Is the modified Harris hip score valid and responsive instrument for outcome assessment in the Indian population with pertrochanteric fractures?
Abstract Introduction The original Harris hip score (HHS) does not contain ability to perform squatting and sitting cross legged as items in the questionnaire and hence a need was felt to modify the Harris hip score so that it could stay relevant in functional assessment of Indian patients in the rural setting. Validity, responsiveness and ceiling floor effect of the Harris hip score after internal fixation of pertrochanteric fracture has not been previously described. The objective of the study was to investigate construct validity, responsiveness and ceiling floor effects of the modified Harris hip score (mHHS). Methods For evaluation of construct validity two hypotheses were formulated: first, there would be no difference in mHHS in cohort of patients treated with short or long proximal femoral nail and second, patients younger than 65 years will have higher mHHS compared to patients older than 65 years postoperatively. Proportion of patients obtaining lowest score of 0 point (floor effect) and those obtaining highest score of 100 points (ceiling effect) was evaluated at one, three and six months postoperatively. It is recommended that the proportion of ceiling and floor effect should be lower than 15% in order to deduce satisfactory internal and content validity of an outcome instrument. Responsiveness was evaluated using distribution based methods (effect size and standardised response mean) and anchor based method (area under the curve using receiver operating curve). Ability to perform cross leg sitting and squatting at six months postoperatively were chosen as two different external anchors. Effect size and standardised response mean values higher than 0.80 and area under the curve value higher than 0.70 are indicators of adequate responsiveness of an outcome instrument. Results Eighty one consecutive patients with pertrochanteric hip fractures and treated with long and short proximal femoral nail were included in this prospective observational study. Six patients were lost to follow-up due to mortality and complete functional outcome data was available in 75 patients (92.6%). The mean age was 68 years (range: 38–89 years). The mHHS at one, three and six months postoperatively was 39.9 ± 9.5, 61.6 ± 14.7 and 81.0 ± 15.9 respectively. The improvement in mHHS was significant at all time intervals. In accordance with the hypothesis, there was no significant difference in mHHS at one, three and six months postoperatively in patients treated with short or long proximal femoral nail. In accordance with the hypothesis, patients younger than 65 years had significantly better mHHS at one, three and six months postoperatively as compared to patients older than 65 years. There were no floor or ceiling effects at one, three and six months postoperatively. mHHS showed adequate internal responsiveness (Effect size = 4.34; standardised response mean = 4.26) and adequate external responsiveness (Area under curve = 0.77 and 0.89) using different external anchors. Conclusion The mHHS has adequate construct validity, internal validity and responsiveness to evaluate functional outcome of intramedullary nail fixation in pertrochanteric hip fractures in the Indian population.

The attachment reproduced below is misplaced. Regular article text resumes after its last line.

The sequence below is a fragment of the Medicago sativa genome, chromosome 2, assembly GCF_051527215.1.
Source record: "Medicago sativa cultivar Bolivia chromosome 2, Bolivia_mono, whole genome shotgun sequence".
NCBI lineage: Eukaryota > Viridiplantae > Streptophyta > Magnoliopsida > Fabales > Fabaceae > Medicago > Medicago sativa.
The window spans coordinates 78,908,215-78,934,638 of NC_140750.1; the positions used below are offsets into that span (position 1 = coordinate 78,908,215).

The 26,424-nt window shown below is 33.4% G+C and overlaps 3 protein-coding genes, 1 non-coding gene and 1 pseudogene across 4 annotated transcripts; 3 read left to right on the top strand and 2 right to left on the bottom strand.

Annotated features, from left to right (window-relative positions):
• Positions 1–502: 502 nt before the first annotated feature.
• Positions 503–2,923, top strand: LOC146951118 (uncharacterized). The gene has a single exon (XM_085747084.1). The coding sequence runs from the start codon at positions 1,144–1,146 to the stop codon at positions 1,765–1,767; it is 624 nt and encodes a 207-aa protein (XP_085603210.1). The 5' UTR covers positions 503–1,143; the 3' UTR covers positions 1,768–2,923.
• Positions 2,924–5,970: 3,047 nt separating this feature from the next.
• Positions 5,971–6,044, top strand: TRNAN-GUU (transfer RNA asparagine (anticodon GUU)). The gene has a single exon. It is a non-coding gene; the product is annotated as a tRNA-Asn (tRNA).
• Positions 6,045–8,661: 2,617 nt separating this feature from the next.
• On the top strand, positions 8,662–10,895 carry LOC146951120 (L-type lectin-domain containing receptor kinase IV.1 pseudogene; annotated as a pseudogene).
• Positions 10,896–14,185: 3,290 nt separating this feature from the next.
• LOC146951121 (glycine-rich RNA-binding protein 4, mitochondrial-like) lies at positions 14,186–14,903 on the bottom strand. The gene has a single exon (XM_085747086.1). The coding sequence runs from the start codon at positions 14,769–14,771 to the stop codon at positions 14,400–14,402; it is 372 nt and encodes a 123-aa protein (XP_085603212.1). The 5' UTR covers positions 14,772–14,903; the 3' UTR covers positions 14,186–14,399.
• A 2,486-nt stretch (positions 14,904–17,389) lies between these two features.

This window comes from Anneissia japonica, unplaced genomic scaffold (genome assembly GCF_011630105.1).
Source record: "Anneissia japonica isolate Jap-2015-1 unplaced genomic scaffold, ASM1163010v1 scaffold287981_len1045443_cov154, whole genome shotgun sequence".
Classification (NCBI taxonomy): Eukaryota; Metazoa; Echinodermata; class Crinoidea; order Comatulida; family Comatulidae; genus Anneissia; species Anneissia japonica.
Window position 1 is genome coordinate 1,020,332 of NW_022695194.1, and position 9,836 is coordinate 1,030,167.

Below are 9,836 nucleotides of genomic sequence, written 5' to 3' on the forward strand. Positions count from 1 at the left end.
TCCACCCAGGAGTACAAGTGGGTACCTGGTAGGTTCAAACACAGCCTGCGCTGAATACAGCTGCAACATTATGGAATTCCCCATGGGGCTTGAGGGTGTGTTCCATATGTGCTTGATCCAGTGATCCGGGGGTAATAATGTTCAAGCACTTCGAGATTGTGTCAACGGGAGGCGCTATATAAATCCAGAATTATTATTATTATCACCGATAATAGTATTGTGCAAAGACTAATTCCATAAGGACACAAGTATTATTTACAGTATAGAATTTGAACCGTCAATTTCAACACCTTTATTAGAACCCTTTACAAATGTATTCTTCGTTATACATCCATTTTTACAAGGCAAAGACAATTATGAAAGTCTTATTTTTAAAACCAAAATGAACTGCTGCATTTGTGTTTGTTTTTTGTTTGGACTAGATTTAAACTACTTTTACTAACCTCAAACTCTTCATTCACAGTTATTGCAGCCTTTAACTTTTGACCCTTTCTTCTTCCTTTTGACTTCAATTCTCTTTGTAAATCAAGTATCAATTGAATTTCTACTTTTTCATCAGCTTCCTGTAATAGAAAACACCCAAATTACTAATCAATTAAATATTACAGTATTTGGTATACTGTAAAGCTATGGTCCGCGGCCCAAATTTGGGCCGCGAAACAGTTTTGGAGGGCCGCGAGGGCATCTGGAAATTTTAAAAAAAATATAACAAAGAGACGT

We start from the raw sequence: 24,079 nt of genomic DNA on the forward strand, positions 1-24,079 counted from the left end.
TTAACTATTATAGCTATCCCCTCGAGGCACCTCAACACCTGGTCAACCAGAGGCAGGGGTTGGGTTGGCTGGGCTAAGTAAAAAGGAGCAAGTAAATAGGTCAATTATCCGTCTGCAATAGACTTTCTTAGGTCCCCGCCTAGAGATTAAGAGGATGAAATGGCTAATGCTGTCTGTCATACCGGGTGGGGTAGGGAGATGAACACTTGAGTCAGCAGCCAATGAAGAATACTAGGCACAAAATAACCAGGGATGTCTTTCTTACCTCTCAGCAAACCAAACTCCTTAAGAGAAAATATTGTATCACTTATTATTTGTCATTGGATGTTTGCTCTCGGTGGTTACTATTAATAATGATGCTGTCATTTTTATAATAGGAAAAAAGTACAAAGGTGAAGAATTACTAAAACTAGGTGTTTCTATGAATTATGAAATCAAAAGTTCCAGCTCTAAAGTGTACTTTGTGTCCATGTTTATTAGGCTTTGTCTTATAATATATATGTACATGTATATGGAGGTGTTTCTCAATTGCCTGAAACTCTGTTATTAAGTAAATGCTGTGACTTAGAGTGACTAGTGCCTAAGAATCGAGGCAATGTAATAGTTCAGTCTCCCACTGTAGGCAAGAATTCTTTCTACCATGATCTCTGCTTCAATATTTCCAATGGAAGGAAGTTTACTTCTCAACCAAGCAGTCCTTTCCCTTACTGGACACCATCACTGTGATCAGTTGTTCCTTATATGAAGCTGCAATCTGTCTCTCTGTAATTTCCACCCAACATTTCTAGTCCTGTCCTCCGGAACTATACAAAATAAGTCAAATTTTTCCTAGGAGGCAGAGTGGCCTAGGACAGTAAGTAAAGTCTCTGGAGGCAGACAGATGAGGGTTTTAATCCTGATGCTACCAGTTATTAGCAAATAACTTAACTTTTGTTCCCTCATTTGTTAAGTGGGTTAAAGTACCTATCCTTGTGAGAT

Validity . Responsiveness . Psychometric properties . Ceiling floor effect . Harris hip score . Modified harris hip score . Pertrochanteric fracture . Intertrochanteric fracture . Internal fixation . Proximal femoral nail.
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